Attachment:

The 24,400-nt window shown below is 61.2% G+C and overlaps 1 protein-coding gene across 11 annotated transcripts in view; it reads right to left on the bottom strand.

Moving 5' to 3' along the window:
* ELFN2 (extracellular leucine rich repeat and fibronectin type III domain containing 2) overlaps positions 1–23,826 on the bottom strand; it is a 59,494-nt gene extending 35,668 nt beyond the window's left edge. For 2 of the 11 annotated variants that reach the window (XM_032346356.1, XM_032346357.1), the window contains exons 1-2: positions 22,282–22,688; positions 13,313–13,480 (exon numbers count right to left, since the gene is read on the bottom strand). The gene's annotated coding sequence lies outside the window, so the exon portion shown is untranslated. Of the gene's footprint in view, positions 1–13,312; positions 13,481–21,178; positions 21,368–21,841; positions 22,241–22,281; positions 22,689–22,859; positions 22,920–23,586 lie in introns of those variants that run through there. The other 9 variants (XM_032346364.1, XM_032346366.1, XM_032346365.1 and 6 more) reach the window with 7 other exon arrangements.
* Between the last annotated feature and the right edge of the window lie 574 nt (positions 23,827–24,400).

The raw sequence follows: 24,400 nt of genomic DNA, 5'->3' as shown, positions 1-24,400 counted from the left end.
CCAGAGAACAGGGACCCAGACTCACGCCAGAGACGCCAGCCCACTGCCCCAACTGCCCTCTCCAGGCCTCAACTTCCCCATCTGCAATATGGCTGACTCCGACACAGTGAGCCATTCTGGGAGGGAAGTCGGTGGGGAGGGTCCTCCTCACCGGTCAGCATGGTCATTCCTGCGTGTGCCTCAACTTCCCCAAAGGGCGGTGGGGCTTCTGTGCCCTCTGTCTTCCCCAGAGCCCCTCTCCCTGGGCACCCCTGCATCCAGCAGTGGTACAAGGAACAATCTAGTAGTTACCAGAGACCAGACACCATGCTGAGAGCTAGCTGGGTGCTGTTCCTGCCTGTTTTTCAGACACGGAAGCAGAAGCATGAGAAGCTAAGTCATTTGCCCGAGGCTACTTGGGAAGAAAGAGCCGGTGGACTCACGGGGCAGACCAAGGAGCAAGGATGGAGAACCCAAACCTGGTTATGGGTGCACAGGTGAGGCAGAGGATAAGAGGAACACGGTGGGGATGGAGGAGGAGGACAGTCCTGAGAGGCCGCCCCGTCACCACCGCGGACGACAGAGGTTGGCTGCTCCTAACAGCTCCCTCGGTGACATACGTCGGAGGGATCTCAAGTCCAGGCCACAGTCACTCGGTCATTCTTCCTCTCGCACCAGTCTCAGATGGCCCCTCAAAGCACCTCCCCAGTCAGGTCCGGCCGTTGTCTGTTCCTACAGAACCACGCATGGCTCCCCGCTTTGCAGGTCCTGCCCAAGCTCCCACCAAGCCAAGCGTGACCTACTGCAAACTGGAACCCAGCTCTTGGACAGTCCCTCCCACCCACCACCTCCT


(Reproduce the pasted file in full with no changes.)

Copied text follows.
The 24,400-nt window shown below is 61.2% G+C and overlaps 1 protein-coding gene across 11 annotated transcripts in view; it reads right to left on the bottom strand.

Moving 5' to 3' along the window:
* ELFN2 (extracellular leucine rich repeat and fibronectin type III domain containing 2) overlaps positions 1–23,826 on the bottom strand; it is a 59,494-nt gene extending 35,668 nt beyond the window's left edge. For 2 of the 11 annotated variants that reach the window (XM_032346356.1, XM_032346357.1), the window contains exons 1-2: positions 22,282–22,688; positions 13,313–13,480 (exon numbers count right to left, since the gene is read on the bottom strand). The gene's annotated coding sequence lies outside the window, so the exon portion shown is untranslated. Of the gene's footprint in view, positions 1–13,312; positions 13,481–21,178; positions 21,368–21,841; positions 22,241–22,281; positions 22,689–22,859; positions 22,920–23,586 lie in introns of those variants that run through there. The other 9 variants (XM_032346364.1, XM_032346366.1, XM_032346365.1 and 6 more) reach the window with 7 other exon arrangements.
* Between the last annotated feature and the right edge of the window lie 574 nt (positions 23,827–24,400).

The raw sequence follows: 24,400 nt of genomic DNA, 5'->3' as shown, positions 1-24,400 counted from the left end.
CCAGAGAACAGGGACCCAGACTCACGCCAGAGACGCCAGCCCACTGCCCCAACTGCCCTCTCCAGGCCTCAACTTCCCCATCTGCAATATGGCTGACTCCGACACAGTGAGCCATTCTGGGAGGGAAGTCGGTGGGGAGGGTCCTCCTCACCGGTCAGCATGGTCATTCCTGCGTGTGCCTCAACTTCCCCAAAGGGCGGTGGGGCTTCTGTGCCCTCTGTCTTCCCCAGAGCCCCTCTCCCTGGGCACCCCTGCATCCAGCAGTGGTACAAGGAACAATCTAGTAGTTACCAGAGACCAGACACCATGCTGAGAGCTAGCTGGGTGCTGTTCCTGCCTGTTTTTCAGACACGGAAGCAGAAGCATGAGAAGCTAAGTCATTTGCCCGAGGCTACTTGGGAAGAAAGAGCCGGTGGACTCACGGGGCAGACCAAGGAGCAAGGATGGAGAACCCAAACCTGGTTATGGGTGCACAGGTGAGGCAGAGGATAAGAGGAACACGGTGGGGATGGAGGAGGAGGACAGTCCTGAGAGGCCGCCCCGTCACCACCGCGGACGACAGAGGTTGGCTGCTCCTAACAGCTCCCTCGGTGACATACGTCGGAGGGATCTCAAGTCCAGGCCACAGTCACTCGGTCATTCTTCCTCTCGCACCAGTCTCAGATGGCCCCTCAAAGCACCTCCCCAGTCAGGTCCGGCCGTTGTCTGTTCCTACAGAACCACGCATGGCTCCCCGCTTTGCAGGTCCTGCCCAAGCTCCCACCAAGCCAAGCGTGACCTACTGCAAACTGGAACCCAGCTCTTGGACAGTCCCTCCCACCCACCACCTCCT